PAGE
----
Bottom Line: Since then the toolbox of structural biology has been augmented by other physical techniques, including nuclear magnetic resonance spectroscopy, electron microscopy, and solution scattering of X-rays and neutrons.Together these have transformed our understanding of the molecular basis of life.Here I review the major and most recent developments in structural biology that have brought us to the threshold of a landscape of astonishing molecular complexity.

View Article: PubMed Central - PubMed

Affiliation: Department of Life Sciences, Imperial College London, UK.

ABSTRACT

When the first atomic structures of salt crystals were determined by the Braggs in 1912-1913, the analytical power of X-ray crystallography was immediately evident. Within a few decades the technique was being applied to the more complex molecules of chemistry and biology and is rightly regarded as the foundation stone of structural biology, a field that emerged in the 1950s when X-ray diffraction analysis revealed the atomic architecture of DNA and protein molecules. Since then the toolbox of structural biology has been augmented by other physical techniques, including nuclear magnetic resonance spectroscopy, electron microscopy, and solution scattering of X-rays and neutrons. Together these have transformed our understanding of the molecular basis of life. Here I review the major and most recent developments in structural biology that have brought us to the threshold of a landscape of astonishing molecular complexity.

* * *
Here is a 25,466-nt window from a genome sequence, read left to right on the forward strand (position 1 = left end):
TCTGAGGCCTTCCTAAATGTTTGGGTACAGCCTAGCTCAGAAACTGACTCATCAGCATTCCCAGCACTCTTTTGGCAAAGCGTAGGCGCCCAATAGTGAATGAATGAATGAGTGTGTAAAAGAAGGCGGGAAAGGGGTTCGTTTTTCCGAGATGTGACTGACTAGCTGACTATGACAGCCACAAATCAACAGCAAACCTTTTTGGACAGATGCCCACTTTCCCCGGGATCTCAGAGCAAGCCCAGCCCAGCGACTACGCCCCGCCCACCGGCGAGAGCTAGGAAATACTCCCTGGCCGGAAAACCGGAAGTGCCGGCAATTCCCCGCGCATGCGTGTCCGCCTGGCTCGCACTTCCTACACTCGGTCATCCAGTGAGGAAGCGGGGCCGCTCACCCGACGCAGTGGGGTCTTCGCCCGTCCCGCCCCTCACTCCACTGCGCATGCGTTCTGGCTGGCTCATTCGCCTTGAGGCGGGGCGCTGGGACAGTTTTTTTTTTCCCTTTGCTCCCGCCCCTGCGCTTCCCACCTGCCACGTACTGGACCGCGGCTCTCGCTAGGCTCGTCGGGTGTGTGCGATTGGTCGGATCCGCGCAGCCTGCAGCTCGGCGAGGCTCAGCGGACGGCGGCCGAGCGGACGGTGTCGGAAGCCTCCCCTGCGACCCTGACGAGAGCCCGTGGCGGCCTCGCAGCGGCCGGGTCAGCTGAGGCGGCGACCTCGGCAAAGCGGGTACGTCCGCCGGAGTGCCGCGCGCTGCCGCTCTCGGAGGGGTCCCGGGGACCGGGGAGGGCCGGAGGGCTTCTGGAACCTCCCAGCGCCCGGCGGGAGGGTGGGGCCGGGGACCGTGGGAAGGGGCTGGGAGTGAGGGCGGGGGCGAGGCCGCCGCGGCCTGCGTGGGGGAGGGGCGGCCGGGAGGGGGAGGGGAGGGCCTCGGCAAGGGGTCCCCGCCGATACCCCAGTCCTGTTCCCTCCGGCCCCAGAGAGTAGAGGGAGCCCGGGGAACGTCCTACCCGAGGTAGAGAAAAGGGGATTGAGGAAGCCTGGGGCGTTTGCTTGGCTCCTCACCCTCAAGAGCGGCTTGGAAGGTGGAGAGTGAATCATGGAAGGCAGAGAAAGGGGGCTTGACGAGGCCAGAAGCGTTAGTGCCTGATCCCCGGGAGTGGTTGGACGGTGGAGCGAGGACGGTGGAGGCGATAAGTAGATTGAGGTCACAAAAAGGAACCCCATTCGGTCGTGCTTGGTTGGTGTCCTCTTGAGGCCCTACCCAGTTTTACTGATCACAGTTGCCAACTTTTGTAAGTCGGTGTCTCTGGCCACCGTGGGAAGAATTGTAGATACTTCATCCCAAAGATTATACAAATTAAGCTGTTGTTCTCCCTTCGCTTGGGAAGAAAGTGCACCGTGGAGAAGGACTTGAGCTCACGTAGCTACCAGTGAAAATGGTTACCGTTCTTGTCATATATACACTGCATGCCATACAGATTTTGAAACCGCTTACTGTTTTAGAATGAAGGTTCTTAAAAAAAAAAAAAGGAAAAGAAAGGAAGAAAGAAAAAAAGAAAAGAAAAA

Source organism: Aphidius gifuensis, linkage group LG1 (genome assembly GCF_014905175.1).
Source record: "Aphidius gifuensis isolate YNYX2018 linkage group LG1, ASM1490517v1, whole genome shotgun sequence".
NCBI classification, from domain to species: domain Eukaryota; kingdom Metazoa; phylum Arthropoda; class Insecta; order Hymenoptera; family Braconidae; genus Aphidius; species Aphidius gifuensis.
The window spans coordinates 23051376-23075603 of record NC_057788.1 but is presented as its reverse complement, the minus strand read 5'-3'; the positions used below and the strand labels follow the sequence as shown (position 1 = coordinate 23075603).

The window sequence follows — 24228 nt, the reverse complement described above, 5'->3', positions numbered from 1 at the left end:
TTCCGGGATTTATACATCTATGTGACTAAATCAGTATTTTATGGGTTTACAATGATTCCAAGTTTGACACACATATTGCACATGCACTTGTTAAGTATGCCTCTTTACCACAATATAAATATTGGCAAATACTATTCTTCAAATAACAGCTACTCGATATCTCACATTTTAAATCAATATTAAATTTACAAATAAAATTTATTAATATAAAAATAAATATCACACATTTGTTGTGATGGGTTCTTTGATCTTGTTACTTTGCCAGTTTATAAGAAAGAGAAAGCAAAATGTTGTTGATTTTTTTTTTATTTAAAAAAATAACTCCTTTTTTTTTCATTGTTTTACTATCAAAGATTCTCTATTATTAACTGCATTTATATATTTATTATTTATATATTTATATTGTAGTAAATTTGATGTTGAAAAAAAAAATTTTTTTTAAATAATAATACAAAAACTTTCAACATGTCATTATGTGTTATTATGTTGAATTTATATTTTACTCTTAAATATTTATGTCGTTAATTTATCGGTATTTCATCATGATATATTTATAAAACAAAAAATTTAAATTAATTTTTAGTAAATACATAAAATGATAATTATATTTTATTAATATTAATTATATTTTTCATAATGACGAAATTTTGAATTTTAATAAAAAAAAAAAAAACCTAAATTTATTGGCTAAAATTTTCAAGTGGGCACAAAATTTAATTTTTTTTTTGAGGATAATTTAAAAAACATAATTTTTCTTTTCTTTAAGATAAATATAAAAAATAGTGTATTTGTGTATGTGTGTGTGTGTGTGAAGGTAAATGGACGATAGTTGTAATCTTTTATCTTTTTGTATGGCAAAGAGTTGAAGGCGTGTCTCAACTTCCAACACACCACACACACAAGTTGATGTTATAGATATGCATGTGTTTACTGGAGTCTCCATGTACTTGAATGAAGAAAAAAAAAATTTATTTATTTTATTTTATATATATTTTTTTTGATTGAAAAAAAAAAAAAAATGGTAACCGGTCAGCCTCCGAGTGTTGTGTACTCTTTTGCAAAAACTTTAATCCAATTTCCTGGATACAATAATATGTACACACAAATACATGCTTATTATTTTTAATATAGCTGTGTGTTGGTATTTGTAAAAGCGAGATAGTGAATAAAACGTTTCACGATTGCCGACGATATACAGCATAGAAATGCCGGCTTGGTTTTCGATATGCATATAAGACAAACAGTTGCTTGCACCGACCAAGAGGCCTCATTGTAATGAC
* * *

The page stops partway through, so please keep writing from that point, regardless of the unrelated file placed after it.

No MeSH data available.


Related in: MedlinePlus